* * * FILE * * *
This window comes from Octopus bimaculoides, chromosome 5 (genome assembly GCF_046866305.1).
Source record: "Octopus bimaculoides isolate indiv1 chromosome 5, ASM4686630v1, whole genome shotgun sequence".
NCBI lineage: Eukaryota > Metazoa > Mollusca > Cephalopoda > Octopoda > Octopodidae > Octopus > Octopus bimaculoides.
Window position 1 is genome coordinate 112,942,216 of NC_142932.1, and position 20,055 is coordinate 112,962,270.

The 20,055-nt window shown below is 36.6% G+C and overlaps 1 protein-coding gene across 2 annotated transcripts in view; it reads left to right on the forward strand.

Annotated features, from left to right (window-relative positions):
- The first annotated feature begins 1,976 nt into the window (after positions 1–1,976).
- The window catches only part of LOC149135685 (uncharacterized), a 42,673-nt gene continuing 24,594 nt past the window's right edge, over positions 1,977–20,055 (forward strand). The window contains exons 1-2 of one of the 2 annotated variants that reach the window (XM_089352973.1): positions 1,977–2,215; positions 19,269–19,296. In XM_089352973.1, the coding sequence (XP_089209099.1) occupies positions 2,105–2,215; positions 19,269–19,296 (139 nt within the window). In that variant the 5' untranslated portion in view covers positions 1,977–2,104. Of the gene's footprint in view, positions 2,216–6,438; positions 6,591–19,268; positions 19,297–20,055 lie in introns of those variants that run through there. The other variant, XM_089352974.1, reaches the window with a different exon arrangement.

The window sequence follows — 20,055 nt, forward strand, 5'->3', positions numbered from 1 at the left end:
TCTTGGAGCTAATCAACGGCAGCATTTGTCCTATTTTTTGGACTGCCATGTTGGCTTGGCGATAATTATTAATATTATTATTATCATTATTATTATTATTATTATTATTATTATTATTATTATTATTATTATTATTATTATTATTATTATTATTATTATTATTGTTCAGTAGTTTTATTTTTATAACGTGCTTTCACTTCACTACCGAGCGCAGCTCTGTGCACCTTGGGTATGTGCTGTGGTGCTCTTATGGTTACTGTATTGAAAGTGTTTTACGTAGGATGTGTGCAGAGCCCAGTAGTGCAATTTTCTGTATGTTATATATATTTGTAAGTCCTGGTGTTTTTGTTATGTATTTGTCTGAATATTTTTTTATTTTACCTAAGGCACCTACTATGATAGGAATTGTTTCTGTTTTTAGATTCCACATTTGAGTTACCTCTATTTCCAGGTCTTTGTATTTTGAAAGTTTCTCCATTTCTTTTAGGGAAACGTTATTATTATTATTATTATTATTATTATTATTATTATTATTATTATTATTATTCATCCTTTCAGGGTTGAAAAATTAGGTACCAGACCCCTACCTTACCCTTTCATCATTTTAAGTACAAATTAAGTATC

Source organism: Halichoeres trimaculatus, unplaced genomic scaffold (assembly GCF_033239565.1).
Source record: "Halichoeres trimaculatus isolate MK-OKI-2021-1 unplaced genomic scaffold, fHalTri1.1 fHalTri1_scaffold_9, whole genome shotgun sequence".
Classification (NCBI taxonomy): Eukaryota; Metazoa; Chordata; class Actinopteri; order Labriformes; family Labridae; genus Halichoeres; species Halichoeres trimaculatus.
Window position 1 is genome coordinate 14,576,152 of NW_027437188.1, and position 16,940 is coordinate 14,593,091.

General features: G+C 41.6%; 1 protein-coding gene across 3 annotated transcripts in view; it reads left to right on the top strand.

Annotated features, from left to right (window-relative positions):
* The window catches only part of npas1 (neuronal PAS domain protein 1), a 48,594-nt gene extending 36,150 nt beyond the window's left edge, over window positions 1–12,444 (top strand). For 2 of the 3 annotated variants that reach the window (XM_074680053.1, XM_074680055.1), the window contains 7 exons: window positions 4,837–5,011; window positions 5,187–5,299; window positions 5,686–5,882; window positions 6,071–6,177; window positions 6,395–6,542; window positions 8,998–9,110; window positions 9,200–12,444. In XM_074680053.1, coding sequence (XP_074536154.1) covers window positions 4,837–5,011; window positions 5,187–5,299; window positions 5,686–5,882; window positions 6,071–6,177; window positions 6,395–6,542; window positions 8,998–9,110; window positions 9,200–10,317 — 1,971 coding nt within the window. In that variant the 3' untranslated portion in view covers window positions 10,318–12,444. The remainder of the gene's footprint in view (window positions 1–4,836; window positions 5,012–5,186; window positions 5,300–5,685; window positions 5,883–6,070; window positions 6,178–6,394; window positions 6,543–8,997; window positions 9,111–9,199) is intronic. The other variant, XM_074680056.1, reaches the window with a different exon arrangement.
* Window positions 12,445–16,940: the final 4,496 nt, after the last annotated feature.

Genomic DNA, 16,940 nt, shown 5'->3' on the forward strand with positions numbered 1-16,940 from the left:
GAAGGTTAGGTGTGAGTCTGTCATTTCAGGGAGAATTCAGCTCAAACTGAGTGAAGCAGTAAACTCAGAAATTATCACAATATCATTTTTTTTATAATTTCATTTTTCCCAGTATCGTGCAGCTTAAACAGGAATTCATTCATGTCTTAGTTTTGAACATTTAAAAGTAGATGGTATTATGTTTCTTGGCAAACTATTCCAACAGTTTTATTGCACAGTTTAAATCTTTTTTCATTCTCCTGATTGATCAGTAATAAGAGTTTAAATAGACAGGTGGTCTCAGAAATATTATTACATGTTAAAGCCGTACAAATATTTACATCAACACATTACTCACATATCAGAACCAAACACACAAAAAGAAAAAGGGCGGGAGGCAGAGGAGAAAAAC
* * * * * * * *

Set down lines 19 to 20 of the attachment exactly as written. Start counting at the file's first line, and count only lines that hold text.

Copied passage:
Genomic DNA, 16,940 nt, shown 5'->3' on the forward strand with positions numbered 1-16,940 from the left:
GAAGGTTAGGTGTGAGTCTGTCATTTCAGGGAGAATTCAGCTCAAACTGAGTGAAGCAGTAAACTCAGAAATTATCACAATATCATTTTTTTTATAATTTCATTTTTCCCAGTATCGTGCAGCTTAAACAGGAATTCATTCATGTCTTAGTTTTGAACATTTAAAAGTAGATGGTATTATGTTTCTTGGCAAACTATTCCAACAGTTTTATTGCACAGTTTAAATCTTTTTTCATTCTCCTGATTGATCAGTAATAAGAGTTTAAATAGACAGGTGGTCTCAGAAATATTATTACATGTTAAAGCCGTACAAATATTTACATCAACACATTACTCACATATCAGAACCAAACACACAAAAAGAAAAAGGGCGGGAGGCAGAGGAGAAAAAC